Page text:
The US Department of Energy (DOE) on 8 June announced $6.4 million in funding for US scientists to carry out seven research projects at two major fusion energy facilities located in Germany and Japan. These collaborations enable US researchers to explore critical science and technology issues at the frontiers of magnetic fusion research using the unique capabilities of the most advanced overseas research facilities.
The research projects will be carried out at two fusion facilities with stellarators - an alternative approach to the tokamak fusion reactor design that dominates magnetic fusion research in the US and globally. The two facilities, Wendelstein 7-X (W7-X) in Germany and the Large Helical Device (LHD) in Japan, are respectively the largest and second largest superconducting stellarator facilities in the world. Compared with tokamaks, stellarators have the advantage of providing continuous operation without damaging plasma disruptions and with low recirculating power requirements.
“The early success of W7-X has demonstrated the ability to optimise stellarators for performance, reliability, and simplicity” said James Van Dam, DOE Associate Director of Science for Fusion Energy Sciences (FES). “These awards will help us assess whether stellarators are a viable option for a future fusion pilot plant.”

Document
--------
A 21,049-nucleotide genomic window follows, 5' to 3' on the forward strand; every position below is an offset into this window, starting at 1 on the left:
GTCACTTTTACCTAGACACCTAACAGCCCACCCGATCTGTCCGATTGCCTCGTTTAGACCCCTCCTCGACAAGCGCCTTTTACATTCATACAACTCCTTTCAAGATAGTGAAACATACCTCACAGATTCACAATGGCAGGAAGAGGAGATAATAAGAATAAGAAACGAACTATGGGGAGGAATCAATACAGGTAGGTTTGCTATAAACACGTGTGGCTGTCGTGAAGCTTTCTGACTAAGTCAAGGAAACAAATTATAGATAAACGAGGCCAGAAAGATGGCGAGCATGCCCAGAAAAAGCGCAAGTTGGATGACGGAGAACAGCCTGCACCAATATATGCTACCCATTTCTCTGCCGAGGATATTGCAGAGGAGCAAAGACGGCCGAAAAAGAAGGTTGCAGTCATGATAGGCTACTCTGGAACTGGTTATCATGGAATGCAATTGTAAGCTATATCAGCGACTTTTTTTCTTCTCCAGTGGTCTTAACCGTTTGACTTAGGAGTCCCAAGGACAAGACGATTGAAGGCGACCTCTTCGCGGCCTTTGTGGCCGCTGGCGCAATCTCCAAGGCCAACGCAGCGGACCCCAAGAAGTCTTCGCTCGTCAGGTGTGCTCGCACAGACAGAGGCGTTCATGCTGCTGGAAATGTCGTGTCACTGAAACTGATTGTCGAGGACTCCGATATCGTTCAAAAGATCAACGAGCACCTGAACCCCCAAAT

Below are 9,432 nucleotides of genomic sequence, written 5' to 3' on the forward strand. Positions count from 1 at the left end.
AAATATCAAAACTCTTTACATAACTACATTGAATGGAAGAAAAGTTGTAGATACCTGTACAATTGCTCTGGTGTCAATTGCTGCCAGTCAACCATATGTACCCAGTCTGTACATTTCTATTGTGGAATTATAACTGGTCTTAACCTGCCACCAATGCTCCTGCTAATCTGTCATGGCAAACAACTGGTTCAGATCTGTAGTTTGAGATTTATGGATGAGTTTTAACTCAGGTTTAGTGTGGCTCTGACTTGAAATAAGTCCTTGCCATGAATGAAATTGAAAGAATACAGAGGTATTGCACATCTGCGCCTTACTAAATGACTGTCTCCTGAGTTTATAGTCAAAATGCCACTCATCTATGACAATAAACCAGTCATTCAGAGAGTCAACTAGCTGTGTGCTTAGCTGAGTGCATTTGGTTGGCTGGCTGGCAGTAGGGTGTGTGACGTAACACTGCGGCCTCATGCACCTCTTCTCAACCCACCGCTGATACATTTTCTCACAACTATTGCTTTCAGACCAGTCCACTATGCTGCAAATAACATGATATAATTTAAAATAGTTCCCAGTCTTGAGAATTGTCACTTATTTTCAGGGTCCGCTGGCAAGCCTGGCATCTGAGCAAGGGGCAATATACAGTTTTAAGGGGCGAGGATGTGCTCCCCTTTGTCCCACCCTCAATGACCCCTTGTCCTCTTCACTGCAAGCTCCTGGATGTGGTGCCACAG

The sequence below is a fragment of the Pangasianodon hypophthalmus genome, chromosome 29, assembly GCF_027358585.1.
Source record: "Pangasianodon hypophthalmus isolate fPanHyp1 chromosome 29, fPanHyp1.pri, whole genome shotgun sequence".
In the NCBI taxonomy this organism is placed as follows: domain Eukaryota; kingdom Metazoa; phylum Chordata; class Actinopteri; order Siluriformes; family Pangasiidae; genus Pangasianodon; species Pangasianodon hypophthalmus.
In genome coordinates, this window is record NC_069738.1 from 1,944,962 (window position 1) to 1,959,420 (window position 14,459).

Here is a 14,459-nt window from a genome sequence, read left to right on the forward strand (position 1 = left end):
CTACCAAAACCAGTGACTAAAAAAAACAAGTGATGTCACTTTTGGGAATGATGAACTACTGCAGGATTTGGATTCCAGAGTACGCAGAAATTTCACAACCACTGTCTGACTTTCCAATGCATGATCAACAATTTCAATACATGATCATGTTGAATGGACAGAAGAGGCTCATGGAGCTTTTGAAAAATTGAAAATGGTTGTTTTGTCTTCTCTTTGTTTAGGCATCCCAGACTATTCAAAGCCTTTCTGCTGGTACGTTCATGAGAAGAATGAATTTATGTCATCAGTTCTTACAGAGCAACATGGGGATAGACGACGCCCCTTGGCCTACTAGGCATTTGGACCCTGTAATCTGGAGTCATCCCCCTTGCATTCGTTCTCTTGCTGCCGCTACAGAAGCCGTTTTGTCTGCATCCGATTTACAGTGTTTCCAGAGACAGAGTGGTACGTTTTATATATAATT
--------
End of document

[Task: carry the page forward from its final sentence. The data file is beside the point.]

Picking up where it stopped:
The funded projects at W7-X will continue the major US collaboration with Germany, advance understanding of magnetic confinement, and address research priorities critical to the W7-X mission. Projects include studying ion-heat transport within heated plasmas, developing improved methods to measure electric fields and turbulence, and investigating equilibrium stability and control to improve plasma confinement.
The projects were selected by competitive peer review under the DOE Funding Opportunity Announcement for Collaborative Research in Magnetic Fusion Energy Sciences on Long-Pulse International Stellarator Facilities. The funding is for projects lasting up to three years in duration, with $1.6 million in outyear funding contingent on congressional appropriations.